Consumer Product Safety Commission
The United States Consumer Product Safety Commission is an independent agency of the United States government created in 1972 through the Consumer Product Safety Act to protect "against unreasonable risks of injuries associated with consumer products." The CPSC is an independent agency that does...

, due to concerns about lead poisoning
Lead poisoning
Lead poisoning is a medical condition caused by increased levels of the heavy metal lead in the body. Lead interferes with a variety of body processes and is toxic to many organs and tissues including the heart, bones, intestines, kidneys, and reproductive and nervous systems...

. Zinc
Zinc , or spelter , is a metallic chemical element; it has the symbol Zn and atomic number 30. It is the first element in group 12 of the periodic table. Zinc is, in some respects, chemically similar to magnesium, because its ion is of similar size and its only common oxidation state is +2...

 is often used as a safer replacement for lead in this application. (The two may be differentiated by the way they write on paper – lead will, zinc won't.) Other core stiffeners, such as paper and synthetic fibers, may also be used.

Most candle wicks are impregnated or coated with wax to provide the initial fuel source when the candle is lit. While the wick is consumed in the process of burning a candle the real fuel for the flame is the melted wax. As such all wicks are treated with various flame-resistant solutions in a process known as mordanting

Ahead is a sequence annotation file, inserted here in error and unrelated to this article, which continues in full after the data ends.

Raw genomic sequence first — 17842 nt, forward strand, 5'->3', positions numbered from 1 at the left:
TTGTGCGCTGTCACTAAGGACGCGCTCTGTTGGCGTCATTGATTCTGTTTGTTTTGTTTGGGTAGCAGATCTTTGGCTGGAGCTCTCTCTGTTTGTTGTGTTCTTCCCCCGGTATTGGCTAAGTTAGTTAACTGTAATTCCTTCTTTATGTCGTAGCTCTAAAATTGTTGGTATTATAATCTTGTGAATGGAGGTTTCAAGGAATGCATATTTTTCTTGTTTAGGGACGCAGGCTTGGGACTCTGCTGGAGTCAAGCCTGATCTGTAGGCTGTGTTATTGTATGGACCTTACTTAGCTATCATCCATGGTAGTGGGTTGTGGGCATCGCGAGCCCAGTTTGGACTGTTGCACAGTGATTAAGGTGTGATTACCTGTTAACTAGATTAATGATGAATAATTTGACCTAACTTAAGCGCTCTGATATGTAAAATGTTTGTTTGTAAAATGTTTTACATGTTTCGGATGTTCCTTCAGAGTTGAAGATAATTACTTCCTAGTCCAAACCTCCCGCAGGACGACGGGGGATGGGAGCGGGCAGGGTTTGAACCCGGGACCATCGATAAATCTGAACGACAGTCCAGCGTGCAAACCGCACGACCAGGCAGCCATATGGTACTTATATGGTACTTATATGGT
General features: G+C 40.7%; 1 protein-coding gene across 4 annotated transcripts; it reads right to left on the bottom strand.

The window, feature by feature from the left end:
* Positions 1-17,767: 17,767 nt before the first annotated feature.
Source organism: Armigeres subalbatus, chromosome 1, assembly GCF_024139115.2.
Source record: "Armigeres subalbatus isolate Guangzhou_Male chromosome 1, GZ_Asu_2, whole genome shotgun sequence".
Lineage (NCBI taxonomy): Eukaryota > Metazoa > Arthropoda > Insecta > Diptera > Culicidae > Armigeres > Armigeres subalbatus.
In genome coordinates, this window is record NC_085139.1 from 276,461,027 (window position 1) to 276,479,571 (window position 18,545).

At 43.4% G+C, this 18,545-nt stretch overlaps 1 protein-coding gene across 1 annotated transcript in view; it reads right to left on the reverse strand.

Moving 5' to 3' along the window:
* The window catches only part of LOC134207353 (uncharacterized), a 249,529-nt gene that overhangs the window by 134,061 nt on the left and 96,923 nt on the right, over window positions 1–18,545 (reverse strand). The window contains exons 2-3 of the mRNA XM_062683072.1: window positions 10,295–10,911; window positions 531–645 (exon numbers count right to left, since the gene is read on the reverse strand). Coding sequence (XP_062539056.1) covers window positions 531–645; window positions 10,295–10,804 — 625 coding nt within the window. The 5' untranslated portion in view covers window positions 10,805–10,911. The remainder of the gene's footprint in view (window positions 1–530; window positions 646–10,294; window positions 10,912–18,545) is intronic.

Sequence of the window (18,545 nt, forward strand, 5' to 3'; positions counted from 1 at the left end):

A mordant is a substance used to set dyes on fabrics or tissue sections by forming a coordination complex with the dye which then attaches to the fabric or tissue. It may be used for dyeing fabrics, or for intensifying stains in cell or tissue preparations. The term mordant comes from the Latin...

. Without mordanting the wick would be destroyed by the flames and the flow of melted wax to the flame would cease.

Wicks are sometimes braided flat, so that as they burn they also curl back into the flame, thus making them self-consuming. Prior to the introduction of these wicks special scissors were used to trim the excess wick without extinguishing the flame. However, the process of triming a candle's wick with scissors usually extinguished it anyway.

In tealight
A tealight , or nightlight, is a candle encased in a thin metal or plastic cover so that the candle can liquefy completely while lit. They are typically small, circular, wider than their height and inexpensive...

s the wick is tethered to a piece of metal to stop it from floating to the top of the molten wax and burning before the wax does. Candles designed to float in water require not only a tether for the wick, but also a seal on the bottom of the candle to prevent the wick from wicking water and extinguishing the flame.

In some birthday candles, the wick is a stub. This limits how long the candle can burn.

Wicks can be made of material other than string or cord, such as wood, although they are rare.